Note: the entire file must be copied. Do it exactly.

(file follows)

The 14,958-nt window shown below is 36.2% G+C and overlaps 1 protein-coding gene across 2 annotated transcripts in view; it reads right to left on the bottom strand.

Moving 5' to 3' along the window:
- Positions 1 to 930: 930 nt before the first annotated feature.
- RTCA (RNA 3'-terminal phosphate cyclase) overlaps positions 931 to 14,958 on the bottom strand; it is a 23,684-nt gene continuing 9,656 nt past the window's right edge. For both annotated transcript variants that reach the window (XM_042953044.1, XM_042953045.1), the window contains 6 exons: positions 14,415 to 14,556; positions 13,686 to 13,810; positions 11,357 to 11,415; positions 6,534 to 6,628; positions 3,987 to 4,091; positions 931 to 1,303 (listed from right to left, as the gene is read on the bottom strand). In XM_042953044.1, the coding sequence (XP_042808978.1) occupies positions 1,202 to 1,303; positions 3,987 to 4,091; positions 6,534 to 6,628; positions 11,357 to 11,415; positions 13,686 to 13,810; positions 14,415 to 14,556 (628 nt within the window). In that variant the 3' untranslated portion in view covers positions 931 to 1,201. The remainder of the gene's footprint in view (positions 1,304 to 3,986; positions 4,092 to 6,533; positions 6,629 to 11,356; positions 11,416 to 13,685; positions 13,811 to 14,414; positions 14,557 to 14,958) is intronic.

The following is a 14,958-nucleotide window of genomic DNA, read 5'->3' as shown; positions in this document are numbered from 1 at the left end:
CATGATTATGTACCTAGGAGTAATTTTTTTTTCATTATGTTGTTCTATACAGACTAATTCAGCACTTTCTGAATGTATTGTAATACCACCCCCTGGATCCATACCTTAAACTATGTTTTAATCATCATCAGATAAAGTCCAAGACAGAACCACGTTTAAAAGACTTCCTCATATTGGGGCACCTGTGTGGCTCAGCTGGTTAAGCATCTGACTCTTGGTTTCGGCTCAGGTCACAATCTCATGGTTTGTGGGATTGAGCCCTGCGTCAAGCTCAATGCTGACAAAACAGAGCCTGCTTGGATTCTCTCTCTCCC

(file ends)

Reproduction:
The 14,958-nt window shown below is 36.2% G+C and overlaps 1 protein-coding gene across 2 annotated transcripts in view; it reads right to left on the bottom strand.

Moving 5' to 3' along the window:
- Positions 1 to 930: 930 nt before the first annotated feature.
- RTCA (RNA 3'-terminal phosphate cyclase) overlaps positions 931 to 14,958 on the bottom strand; it is a 23,684-nt gene continuing 9,656 nt past the window's right edge. For both annotated transcript variants that reach the window (XM_042953044.1, XM_042953045.1), the window contains 6 exons: positions 14,415 to 14,556; positions 13,686 to 13,810; positions 11,357 to 11,415; positions 6,534 to 6,628; positions 3,987 to 4,091; positions 931 to 1,303 (listed from right to left, as the gene is read on the bottom strand). In XM_042953044.1, the coding sequence (XP_042808978.1) occupies positions 1,202 to 1,303; positions 3,987 to 4,091; positions 6,534 to 6,628; positions 11,357 to 11,415; positions 13,686 to 13,810; positions 14,415 to 14,556 (628 nt within the window). In that variant the 3' untranslated portion in view covers positions 931 to 1,201. The remainder of the gene's footprint in view (positions 1,304 to 3,986; positions 4,092 to 6,533; positions 6,629 to 11,356; positions 11,416 to 13,685; positions 13,811 to 14,414; positions 14,557 to 14,958) is intronic.

The following is a 14,958-nucleotide window of genomic DNA, read 5'->3' as shown; positions in this document are numbered from 1 at the left end:
CATGATTATGTACCTAGGAGTAATTTTTTTTTCATTATGTTGTTCTATACAGACTAATTCAGCACTTTCTGAATGTATTGTAATACCACCCCCTGGATCCATACCTTAAACTATGTTTTAATCATCATCAGATAAAGTCCAAGACAGAACCACGTTTAAAAGACTTCCTCATATTGGGGCACCTGTGTGGCTCAGCTGGTTAAGCATCTGACTCTTGGTTTCGGCTCAGGTCACAATCTCATGGTTTGTGGGATTGAGCCCTGCGTCAAGCTCAATGCTGACAAAACAGAGCCTGCTTGGATTCTCTCTCTCCC